In 1369, the decisive Kosovo battle took place between the two dynasties: Lazar I Irebeglanovic, Nikola Altomanovich and the Tsar Urosh. That is, the Nemagnich dynasty on one side and the brothers King Volkashin (probably together with the young successor Marko) and Tyrant Uglesha – the new “Mrgnavchevich” dynasty – on the other. The southern rulers won the battle and as cited they even took Tsar Urosh prisoner. Details are missing, and the sources are greatly lacking, but the event has historical importance. Although according to the Serbian tradition Tsar Urosh was considered to have been killed by King Volkashin, recent data points to the fact that he lived longer than Volkashin. However, as R. Mirkhaljchich says, Tsar Urosh become “a Tsar without empire, a sovereign without sovereignty,” without the support of the Romeyes and without the legitimacy of the Patriarchate of Pec, already in schism at that time. The brothers Volkashin and Uglesha, thanks to the size of the territories they governed and the supplied legitimacy of the Archbishopric of Ohrid (with the support of the Ecumenical Patriarchate) became the strongest power. They were the only power which could oppose the invasion of the Turks.
Such relations were the logic by which the Serbian north did not take place in the Marica battle against the Turks (1371) and King Marko did not take place in the Kosovo battle in 1389. It was a state and church antagonism between two dynasties which perhaps had no expressive national character but in which basis – as Misirkov also thinks – probably was the cultural and historical difference between the north and the south. It is not exactly known when and where Marko was crowned, but it was probably immediately after the Marica battle and his father’s death. Literally and legally, Marko might be considered as a co-ruler of the still living Tsar Urosh. Taking into consideration the ending of the Nemagnich dynasty, Marko should be considered to be the sole legitimate king of Serbia. But the real situation was probably different. In fact, King Marko was sovereign of the new Mrgnavchevich dynasty, if this name can also be confirmed by more trustworthy sources – because, as we are now informed, nowhere in the contemporary sources is the surname of Mrgnavchevich fixed. By the way, the name of the founder of this dynasty in Macedonia in the previous sources is found in Slovenian in the form ofKing Volkashin (without the suffix Stephen), while in the Dubrovnik documents in Latin he is recorded as Regis Volcassini, dominus rex Volkasinus.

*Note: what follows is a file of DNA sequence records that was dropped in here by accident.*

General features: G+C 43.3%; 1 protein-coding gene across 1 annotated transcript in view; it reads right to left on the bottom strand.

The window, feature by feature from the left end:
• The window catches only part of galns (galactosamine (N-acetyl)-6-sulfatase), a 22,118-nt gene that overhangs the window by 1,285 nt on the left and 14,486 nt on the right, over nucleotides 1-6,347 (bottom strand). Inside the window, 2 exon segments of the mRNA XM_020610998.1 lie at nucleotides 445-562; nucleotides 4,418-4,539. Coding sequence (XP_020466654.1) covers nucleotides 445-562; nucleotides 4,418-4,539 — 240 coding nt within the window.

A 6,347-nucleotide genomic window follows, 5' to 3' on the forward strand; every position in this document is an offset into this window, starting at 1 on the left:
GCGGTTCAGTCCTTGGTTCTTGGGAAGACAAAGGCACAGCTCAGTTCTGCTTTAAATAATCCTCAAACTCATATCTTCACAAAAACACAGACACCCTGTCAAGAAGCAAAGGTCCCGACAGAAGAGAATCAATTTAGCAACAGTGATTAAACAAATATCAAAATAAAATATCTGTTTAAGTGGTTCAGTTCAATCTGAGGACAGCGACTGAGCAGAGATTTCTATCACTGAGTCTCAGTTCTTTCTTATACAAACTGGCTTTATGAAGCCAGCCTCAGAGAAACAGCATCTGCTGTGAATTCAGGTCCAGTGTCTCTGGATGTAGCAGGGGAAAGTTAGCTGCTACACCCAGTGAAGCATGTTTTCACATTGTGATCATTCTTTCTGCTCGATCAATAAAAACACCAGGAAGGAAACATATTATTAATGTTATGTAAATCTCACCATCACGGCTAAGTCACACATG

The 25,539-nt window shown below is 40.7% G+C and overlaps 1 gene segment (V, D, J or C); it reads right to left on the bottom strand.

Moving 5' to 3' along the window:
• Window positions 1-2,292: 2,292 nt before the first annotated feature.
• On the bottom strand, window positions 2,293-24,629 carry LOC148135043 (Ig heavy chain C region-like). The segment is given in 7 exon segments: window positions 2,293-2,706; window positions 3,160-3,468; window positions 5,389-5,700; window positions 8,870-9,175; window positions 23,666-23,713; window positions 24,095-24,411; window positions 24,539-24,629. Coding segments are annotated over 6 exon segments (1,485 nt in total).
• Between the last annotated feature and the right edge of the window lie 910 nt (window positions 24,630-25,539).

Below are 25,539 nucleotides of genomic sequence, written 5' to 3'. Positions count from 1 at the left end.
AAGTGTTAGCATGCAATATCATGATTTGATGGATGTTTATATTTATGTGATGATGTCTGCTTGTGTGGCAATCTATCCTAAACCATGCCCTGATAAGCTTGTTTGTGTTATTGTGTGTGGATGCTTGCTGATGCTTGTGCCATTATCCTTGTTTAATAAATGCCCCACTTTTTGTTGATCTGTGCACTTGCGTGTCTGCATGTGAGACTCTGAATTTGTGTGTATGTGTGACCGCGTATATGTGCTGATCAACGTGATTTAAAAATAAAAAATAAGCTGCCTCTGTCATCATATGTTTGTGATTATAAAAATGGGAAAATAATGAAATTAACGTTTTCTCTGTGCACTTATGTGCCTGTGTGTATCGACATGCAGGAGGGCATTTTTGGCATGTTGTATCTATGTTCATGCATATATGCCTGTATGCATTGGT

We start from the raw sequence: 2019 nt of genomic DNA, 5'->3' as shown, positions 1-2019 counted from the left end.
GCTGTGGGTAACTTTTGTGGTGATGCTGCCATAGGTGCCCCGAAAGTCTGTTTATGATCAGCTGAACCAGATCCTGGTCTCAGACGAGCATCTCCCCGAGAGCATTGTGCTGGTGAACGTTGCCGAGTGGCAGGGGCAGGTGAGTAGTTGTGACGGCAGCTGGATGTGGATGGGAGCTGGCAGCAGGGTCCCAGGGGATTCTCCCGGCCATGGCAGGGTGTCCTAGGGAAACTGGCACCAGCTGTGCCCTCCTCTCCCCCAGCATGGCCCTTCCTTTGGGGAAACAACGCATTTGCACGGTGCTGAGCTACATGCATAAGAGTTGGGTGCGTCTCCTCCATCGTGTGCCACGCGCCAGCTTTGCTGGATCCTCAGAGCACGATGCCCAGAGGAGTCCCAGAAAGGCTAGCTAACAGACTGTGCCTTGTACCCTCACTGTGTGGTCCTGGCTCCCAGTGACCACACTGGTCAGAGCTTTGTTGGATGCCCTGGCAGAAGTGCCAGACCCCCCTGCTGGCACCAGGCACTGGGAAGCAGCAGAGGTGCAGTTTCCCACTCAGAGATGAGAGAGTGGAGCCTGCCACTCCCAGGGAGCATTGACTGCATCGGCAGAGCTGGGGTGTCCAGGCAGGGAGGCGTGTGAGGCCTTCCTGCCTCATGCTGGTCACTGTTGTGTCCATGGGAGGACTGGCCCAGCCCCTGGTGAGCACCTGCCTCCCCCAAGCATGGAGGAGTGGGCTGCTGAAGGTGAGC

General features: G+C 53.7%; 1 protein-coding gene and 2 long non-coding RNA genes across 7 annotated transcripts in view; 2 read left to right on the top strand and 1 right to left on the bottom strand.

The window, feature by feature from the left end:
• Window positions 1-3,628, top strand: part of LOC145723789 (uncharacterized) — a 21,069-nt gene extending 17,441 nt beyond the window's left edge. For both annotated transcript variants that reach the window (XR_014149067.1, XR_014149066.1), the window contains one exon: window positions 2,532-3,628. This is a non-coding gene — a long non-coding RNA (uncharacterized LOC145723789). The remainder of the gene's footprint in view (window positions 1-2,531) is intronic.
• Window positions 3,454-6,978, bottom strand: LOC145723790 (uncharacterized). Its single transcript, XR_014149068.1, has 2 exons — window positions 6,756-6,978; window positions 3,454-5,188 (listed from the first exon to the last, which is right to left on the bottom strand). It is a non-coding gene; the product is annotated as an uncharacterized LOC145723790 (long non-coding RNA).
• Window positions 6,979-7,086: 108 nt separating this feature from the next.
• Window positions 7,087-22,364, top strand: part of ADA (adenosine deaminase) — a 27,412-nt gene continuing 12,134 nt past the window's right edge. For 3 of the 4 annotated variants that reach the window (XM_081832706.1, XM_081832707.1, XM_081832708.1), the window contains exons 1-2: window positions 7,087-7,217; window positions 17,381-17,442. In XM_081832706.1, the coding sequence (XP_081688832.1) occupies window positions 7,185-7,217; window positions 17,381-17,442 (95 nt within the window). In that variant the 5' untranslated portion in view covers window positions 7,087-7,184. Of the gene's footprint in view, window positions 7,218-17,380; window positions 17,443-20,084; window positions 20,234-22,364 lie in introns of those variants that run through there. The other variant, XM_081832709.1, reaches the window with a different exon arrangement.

Until now no official document, no charter, nor any royal gold seal has been found -herein Marko is titled as Prince Marko — only as Young King or King Marko. The folk tradition in Macedonia has been responsible.